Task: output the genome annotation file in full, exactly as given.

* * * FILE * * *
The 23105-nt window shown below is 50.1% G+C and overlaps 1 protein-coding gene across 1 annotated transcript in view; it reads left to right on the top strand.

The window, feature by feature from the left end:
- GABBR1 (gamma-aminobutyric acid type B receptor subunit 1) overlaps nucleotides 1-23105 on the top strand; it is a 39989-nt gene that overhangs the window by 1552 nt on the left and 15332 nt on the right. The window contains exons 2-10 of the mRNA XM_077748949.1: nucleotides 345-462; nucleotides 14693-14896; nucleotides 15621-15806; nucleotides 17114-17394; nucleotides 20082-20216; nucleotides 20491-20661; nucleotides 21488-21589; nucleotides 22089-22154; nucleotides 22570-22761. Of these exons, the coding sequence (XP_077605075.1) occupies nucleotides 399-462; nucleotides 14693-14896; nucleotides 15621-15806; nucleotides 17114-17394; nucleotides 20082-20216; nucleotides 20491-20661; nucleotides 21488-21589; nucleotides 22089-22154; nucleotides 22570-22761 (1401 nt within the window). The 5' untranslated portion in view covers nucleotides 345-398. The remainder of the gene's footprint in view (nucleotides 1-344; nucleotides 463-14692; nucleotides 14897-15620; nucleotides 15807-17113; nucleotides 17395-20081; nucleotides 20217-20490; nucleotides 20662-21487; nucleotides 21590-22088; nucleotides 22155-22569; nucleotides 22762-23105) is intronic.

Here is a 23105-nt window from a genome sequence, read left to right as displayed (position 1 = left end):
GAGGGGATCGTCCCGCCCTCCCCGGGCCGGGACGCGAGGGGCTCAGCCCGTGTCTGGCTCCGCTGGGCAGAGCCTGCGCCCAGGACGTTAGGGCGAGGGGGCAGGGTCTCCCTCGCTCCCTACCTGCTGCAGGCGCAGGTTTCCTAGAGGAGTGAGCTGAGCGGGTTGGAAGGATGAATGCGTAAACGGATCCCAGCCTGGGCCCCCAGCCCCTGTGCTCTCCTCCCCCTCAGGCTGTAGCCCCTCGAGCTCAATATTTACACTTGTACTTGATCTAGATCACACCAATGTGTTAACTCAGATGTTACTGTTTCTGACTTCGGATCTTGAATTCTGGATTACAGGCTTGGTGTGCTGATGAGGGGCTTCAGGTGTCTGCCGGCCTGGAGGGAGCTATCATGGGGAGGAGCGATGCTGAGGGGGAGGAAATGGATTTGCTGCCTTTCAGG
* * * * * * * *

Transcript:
The 23105-nt window shown below is 50.1% G+C and overlaps 1 protein-coding gene across 1 annotated transcript in view; it reads left to right on the top strand.

The window, feature by feature from the left end:
- GABBR1 (gamma-aminobutyric acid type B receptor subunit 1) overlaps nucleotides 1-23105 on the top strand; it is a 39989-nt gene that overhangs the window by 1552 nt on the left and 15332 nt on the right. The window contains exons 2-10 of the mRNA XM_077748949.1: nucleotides 345-462; nucleotides 14693-14896; nucleotides 15621-15806; nucleotides 17114-17394; nucleotides 20082-20216; nucleotides 20491-20661; nucleotides 21488-21589; nucleotides 22089-22154; nucleotides 22570-22761. Of these exons, the coding sequence (XP_077605075.1) occupies nucleotides 399-462; nucleotides 14693-14896; nucleotides 15621-15806; nucleotides 17114-17394; nucleotides 20082-20216; nucleotides 20491-20661; nucleotides 21488-21589; nucleotides 22089-22154; nucleotides 22570-22761 (1401 nt within the window). The 5' untranslated portion in view covers nucleotides 345-398. The remainder of the gene's footprint in view (nucleotides 1-344; nucleotides 463-14692; nucleotides 14897-15620; nucleotides 15807-17113; nucleotides 17395-20081; nucleotides 20217-20490; nucleotides 20662-21487; nucleotides 21590-22088; nucleotides 22155-22569; nucleotides 22762-23105) is intronic.

Here is a 23105-nt window from a genome sequence, read left to right as displayed (position 1 = left end):
GAGGGGATCGTCCCGCCCTCCCCGGGCCGGGACGCGAGGGGCTCAGCCCGTGTCTGGCTCCGCTGGGCAGAGCCTGCGCCCAGGACGTTAGGGCGAGGGGGCAGGGTCTCCCTCGCTCCCTACCTGCTGCAGGCGCAGGTTTCCTAGAGGAGTGAGCTGAGCGGGTTGGAAGGATGAATGCGTAAACGGATCCCAGCCTGGGCCCCCAGCCCCTGTGCTCTCCTCCCCCTCAGGCTGTAGCCCCTCGAGCTCAATATTTACACTTGTACTTGATCTAGATCACACCAATGTGTTAACTCAGATGTTACTGTTTCTGACTTCGGATCTTGAATTCTGGATTACAGGCTTGGTGTGCTGATGAGGGGCTTCAGGTGTCTGCCGGCCTGGAGGGAGCTATCATGGGGAGGAGCGATGCTGAGGGGGAGGAAATGGATTTGCTGCCTTTCAGG